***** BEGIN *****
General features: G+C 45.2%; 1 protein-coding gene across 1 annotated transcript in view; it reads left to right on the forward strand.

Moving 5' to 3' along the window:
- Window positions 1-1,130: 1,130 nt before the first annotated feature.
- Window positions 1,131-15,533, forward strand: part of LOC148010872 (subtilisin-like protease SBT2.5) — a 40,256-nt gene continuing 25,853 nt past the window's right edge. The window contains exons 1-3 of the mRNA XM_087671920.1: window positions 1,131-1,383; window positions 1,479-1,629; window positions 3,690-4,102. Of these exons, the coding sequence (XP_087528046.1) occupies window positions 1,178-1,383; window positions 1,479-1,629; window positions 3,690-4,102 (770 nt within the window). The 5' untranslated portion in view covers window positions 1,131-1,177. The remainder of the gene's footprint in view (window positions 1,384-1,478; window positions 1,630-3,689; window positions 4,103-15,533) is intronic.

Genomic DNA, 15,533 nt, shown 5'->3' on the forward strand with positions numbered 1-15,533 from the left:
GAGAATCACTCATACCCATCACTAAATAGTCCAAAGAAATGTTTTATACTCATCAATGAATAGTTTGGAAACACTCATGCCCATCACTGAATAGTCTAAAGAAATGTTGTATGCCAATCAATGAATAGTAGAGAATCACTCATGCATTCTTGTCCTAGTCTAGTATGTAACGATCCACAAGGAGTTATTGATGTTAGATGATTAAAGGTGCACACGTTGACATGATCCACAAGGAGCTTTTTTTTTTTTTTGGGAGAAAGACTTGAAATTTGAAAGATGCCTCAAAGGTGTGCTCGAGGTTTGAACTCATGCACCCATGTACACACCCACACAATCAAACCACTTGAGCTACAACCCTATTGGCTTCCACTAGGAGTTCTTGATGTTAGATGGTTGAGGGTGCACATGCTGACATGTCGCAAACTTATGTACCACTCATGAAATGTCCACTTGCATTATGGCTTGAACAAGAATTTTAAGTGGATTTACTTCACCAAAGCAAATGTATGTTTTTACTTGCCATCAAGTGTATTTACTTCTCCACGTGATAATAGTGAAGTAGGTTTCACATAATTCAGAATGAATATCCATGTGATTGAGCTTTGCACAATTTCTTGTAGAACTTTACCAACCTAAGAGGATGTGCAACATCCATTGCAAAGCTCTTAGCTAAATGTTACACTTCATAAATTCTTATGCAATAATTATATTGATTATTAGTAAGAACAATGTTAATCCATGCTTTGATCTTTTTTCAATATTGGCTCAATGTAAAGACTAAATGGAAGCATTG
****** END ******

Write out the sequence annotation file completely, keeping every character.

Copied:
General features: G+C 45.2%; 1 protein-coding gene across 1 annotated transcript in view; it reads left to right on the forward strand.

Moving 5' to 3' along the window:
- Window positions 1-1,130: 1,130 nt before the first annotated feature.
- Window positions 1,131-15,533, forward strand: part of LOC148010872 (subtilisin-like protease SBT2.5) — a 40,256-nt gene continuing 25,853 nt past the window's right edge. The window contains exons 1-3 of the mRNA XM_087671920.1: window positions 1,131-1,383; window positions 1,479-1,629; window positions 3,690-4,102. Of these exons, the coding sequence (XP_087528046.1) occupies window positions 1,178-1,383; window positions 1,479-1,629; window positions 3,690-4,102 (770 nt within the window). The 5' untranslated portion in view covers window positions 1,131-1,177. The remainder of the gene's footprint in view (window positions 1,384-1,478; window positions 1,630-3,689; window positions 4,103-15,533) is intronic.

Genomic DNA, 15,533 nt, shown 5'->3' on the forward strand with positions numbered 1-15,533 from the left:
GAGAATCACTCATACCCATCACTAAATAGTCCAAAGAAATGTTTTATACTCATCAATGAATAGTTTGGAAACACTCATGCCCATCACTGAATAGTCTAAAGAAATGTTGTATGCCAATCAATGAATAGTAGAGAATCACTCATGCATTCTTGTCCTAGTCTAGTATGTAACGATCCACAAGGAGTTATTGATGTTAGATGATTAAAGGTGCACACGTTGACATGATCCACAAGGAGCTTTTTTTTTTTTTTGGGAGAAAGACTTGAAATTTGAAAGATGCCTCAAAGGTGTGCTCGAGGTTTGAACTCATGCACCCATGTACACACCCACACAATCAAACCACTTGAGCTACAACCCTATTGGCTTCCACTAGGAGTTCTTGATGTTAGATGGTTGAGGGTGCACATGCTGACATGTCGCAAACTTATGTACCACTCATGAAATGTCCACTTGCATTATGGCTTGAACAAGAATTTTAAGTGGATTTACTTCACCAAAGCAAATGTATGTTTTTACTTGCCATCAAGTGTATTTACTTCTCCACGTGATAATAGTGAAGTAGGTTTCACATAATTCAGAATGAATATCCATGTGATTGAGCTTTGCACAATTTCTTGTAGAACTTTACCAACCTAAGAGGATGTGCAACATCCATTGCAAAGCTCTTAGCTAAATGTTACACTTCATAAATTCTTATGCAATAATTATATTGATTATTAGTAAGAACAATGTTAATCCATGCTTTGATCTTTTTTCAATATTGGCTCAATGTAAAGACTAAATGGAAGCATTG